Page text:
PEACE, DEMOCRACY AND DECISION MAKING IN THE BASQUE COUNTRY (2008) (Report for foreign university teachers) (2008)

 Elkarbide was formed in 2003 on the initiative of a sector of the Basque university teaching staff who advocated plural and normalised coexistence, as well as a sober political debate on all of the essential questions affecting Basque society.

Following different activities, it was formally constituted on March 16th 2005 as an association and current of opinion, with a founding manifesto signed by 400 lecturers from different universities (University of the Basque Country – UPV/EHU, University of Deusto, University of Mondragón, Public University of Navarre, Universities of Madrid, Barcelona, Santiago, Pau, Reno…)[1]. It set itself the task of recovering the rigorous reflection, rationality and tolerance that should preside over university activities, in this way facilitating constructive contributions based on respect for human and collective rights.

Since then, Elkarbide has continued to develop its public activity. Based on its conviction of the centrality of the right to decide, it has worked to support the resolution of the Basque national conflict. It defends a humanised, democratic, peaceful, identifiable, integrating, ecological, supportive and dignified Basque Country. Here, we will only be making reference to the political facet of the Basque conflict.

Note: For an introduction to the demography, society, economy and institutional model in the Basque Country, see the ANNEX.


Thirty years have passed since the Political Transition. The world has changed (we belong to the European Union, the Berlin Wall has come down, we are living in a process of globalisation…), some of the uncertainties overshadowing the Transition have cleared (threats of a coup d’etat…), experience has been gained concerning what does and doesn’t work and concerning the transfer of self-government powers and breaches of agreement in that respect; there are new generations who, having taken no part in creating the political model, have the right to improve it. It seems that the time has come to draw a balance that will make it possible to rectify the course taken and resolve outstanding issues, and one of these is the nationalities question.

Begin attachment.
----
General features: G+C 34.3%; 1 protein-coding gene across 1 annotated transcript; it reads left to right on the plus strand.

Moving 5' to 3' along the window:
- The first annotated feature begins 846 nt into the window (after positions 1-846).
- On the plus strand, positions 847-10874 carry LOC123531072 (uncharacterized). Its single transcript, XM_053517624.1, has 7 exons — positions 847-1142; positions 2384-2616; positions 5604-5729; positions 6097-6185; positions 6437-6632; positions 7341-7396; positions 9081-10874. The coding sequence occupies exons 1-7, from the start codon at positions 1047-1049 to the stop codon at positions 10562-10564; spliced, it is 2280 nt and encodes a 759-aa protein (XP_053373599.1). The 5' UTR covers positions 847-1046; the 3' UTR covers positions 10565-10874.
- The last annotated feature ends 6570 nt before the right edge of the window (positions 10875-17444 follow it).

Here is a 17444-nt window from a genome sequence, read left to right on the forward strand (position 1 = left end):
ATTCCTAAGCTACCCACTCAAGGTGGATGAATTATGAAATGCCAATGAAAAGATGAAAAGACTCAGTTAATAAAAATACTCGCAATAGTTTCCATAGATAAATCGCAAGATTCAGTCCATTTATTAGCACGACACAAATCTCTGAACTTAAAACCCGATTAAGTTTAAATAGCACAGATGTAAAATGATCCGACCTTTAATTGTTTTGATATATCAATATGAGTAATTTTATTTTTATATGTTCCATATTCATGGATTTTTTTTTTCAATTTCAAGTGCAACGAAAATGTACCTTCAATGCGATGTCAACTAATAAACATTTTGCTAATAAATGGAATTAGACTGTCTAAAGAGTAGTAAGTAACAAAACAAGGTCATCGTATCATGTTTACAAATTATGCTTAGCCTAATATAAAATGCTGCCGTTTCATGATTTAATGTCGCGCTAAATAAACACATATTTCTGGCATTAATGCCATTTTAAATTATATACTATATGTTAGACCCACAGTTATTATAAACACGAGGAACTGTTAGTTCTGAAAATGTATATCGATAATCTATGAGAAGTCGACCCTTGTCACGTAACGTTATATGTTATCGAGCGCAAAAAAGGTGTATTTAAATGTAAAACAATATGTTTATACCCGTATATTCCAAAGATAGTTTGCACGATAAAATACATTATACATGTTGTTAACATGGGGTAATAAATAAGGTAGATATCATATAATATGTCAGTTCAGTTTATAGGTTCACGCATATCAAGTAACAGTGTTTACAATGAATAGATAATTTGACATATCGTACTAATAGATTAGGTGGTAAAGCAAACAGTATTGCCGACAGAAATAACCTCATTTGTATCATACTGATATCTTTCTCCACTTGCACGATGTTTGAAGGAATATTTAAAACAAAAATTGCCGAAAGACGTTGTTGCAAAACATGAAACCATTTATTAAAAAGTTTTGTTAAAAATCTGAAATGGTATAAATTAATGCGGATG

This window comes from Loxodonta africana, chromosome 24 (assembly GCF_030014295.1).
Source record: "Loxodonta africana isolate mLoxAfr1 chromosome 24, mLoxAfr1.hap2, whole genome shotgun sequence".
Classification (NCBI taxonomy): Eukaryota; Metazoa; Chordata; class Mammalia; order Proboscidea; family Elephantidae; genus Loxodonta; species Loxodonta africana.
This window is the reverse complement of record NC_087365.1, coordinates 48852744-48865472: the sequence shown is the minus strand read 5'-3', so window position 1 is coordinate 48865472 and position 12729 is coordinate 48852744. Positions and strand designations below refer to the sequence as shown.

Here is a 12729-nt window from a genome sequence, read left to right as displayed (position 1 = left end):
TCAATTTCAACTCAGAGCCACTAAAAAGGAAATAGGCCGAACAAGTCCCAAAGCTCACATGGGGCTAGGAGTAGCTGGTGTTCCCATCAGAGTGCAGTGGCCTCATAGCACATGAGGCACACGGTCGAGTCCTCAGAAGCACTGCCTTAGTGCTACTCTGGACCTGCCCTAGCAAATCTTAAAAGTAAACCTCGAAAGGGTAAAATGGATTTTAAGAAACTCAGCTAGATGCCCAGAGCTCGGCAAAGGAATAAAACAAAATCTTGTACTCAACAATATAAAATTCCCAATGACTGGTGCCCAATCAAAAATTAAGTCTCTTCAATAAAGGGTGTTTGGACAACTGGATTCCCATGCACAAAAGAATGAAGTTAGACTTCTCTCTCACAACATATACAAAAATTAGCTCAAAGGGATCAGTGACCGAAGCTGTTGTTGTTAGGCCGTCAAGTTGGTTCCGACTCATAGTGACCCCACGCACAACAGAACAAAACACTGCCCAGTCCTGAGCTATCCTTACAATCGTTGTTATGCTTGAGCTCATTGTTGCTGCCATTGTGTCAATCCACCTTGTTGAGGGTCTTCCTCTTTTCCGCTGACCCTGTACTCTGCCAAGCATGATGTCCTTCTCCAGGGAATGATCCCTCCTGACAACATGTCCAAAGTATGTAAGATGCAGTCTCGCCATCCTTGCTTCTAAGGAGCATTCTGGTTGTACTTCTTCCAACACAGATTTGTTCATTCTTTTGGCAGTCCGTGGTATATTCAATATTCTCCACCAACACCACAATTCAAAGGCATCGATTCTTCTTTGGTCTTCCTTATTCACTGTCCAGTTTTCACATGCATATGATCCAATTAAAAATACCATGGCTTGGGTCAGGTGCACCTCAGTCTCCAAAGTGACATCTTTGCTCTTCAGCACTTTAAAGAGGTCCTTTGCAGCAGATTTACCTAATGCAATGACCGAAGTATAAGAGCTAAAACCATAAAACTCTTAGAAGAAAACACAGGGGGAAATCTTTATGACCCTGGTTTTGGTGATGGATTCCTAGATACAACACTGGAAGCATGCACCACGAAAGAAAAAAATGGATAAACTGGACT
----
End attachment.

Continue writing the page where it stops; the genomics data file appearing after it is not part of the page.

The so-called “Basque question” is a political conflict originating in the maladjustment of a plurinational state that does not recognise itself to be one, and the negation of the right to self-determination. That is to say: the right of the people who reside in the Basque Country to decide the form of articulating their relations with other communities and peoples and with the states in which the Basque Country is located. The exercise of this right should include dialogue and negotiation with those other communities and states and, of course, the right of consultation of the Basque citizens.